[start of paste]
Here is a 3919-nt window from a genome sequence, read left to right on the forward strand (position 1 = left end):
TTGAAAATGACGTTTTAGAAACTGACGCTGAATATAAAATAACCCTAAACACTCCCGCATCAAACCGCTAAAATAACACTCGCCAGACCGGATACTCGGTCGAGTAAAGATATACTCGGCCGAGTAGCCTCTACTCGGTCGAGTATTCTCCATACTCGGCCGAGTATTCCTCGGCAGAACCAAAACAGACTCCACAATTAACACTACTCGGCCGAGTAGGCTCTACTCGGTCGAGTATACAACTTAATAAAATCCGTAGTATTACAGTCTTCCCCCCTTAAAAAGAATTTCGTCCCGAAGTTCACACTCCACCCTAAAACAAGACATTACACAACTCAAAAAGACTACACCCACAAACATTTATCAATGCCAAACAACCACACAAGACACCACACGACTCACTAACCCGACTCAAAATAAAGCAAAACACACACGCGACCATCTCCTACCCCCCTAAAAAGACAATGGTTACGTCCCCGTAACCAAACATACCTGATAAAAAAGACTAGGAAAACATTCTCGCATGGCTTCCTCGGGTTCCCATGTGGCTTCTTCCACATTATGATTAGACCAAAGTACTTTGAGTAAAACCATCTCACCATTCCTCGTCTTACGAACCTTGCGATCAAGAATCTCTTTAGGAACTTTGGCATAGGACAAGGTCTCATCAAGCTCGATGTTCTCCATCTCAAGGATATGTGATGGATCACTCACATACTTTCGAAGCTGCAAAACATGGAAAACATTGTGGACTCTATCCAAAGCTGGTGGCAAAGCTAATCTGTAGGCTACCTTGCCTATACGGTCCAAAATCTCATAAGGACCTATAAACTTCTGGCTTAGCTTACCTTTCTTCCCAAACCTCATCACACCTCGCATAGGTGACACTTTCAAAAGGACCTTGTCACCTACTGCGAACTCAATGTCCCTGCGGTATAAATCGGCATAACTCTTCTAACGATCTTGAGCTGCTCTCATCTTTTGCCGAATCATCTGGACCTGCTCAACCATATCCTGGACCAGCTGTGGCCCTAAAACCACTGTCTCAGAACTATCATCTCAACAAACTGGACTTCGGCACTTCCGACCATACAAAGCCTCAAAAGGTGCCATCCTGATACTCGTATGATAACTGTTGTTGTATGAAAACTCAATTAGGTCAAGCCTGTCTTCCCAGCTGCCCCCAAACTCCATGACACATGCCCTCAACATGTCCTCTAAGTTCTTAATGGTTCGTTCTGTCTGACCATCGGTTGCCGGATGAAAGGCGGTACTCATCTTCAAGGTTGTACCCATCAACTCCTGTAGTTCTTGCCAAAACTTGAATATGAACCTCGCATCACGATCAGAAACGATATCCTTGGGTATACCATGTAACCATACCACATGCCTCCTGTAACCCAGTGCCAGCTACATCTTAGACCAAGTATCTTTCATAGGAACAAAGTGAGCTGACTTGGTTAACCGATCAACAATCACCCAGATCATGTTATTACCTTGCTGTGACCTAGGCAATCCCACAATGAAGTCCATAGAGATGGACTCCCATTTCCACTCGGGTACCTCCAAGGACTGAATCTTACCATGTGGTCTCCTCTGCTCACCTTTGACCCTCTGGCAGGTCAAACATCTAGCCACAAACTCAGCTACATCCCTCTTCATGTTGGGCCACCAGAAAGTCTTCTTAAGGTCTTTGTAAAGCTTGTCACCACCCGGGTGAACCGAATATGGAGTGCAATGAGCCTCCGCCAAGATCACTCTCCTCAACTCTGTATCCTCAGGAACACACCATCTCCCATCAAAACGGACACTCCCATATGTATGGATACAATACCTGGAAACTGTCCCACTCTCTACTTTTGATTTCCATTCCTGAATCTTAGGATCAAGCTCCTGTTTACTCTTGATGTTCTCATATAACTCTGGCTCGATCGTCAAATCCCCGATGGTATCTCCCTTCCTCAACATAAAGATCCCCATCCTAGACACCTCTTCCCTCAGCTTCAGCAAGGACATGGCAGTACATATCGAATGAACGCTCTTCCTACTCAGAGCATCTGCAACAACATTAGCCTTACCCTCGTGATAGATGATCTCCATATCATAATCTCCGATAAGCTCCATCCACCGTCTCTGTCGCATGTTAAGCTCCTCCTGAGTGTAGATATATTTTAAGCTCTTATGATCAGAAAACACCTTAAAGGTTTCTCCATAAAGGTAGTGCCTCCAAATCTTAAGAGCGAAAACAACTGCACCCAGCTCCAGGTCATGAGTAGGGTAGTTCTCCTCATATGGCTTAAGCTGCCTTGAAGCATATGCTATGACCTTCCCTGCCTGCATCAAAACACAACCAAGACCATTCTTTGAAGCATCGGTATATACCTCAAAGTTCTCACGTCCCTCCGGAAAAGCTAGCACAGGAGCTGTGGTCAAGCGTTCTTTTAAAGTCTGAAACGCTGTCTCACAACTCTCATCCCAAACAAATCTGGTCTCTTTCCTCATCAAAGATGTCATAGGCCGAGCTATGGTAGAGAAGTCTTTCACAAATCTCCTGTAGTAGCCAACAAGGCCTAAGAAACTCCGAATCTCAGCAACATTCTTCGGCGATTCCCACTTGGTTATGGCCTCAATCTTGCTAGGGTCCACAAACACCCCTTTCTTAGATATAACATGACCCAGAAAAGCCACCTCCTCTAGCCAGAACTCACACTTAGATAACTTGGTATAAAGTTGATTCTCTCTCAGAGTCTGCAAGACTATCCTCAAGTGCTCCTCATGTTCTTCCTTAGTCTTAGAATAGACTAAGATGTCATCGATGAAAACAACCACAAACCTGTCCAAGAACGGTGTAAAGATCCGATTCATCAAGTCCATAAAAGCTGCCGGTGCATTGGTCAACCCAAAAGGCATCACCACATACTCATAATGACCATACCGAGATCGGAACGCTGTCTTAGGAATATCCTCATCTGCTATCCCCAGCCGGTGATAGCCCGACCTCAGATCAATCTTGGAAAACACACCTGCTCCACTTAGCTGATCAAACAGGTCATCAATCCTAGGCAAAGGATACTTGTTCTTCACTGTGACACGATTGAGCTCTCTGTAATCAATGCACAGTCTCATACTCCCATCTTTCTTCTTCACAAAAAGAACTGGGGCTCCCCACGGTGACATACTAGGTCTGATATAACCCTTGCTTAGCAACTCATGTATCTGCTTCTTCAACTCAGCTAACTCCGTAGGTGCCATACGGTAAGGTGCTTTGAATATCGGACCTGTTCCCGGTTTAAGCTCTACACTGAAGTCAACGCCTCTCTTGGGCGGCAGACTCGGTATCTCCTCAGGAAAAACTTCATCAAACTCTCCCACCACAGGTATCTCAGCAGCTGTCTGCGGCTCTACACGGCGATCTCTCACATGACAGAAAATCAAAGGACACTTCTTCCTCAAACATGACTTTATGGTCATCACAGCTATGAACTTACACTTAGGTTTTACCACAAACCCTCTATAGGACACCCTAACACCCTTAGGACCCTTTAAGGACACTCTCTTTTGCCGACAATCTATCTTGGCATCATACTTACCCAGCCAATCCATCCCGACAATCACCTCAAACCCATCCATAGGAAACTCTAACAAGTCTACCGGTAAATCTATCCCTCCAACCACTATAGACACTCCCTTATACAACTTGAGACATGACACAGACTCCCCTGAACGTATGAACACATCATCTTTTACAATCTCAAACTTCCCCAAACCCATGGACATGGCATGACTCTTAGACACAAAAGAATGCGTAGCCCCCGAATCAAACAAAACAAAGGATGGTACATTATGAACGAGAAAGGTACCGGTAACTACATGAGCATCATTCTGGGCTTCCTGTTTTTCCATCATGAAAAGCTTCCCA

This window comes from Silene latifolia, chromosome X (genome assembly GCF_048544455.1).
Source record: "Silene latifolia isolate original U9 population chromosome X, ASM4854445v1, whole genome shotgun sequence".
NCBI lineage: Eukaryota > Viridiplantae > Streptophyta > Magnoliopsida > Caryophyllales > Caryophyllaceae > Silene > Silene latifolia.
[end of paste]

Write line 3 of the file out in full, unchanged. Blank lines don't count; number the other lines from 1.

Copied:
This window comes from Silene latifolia, chromosome X (genome assembly GCF_048544455.1).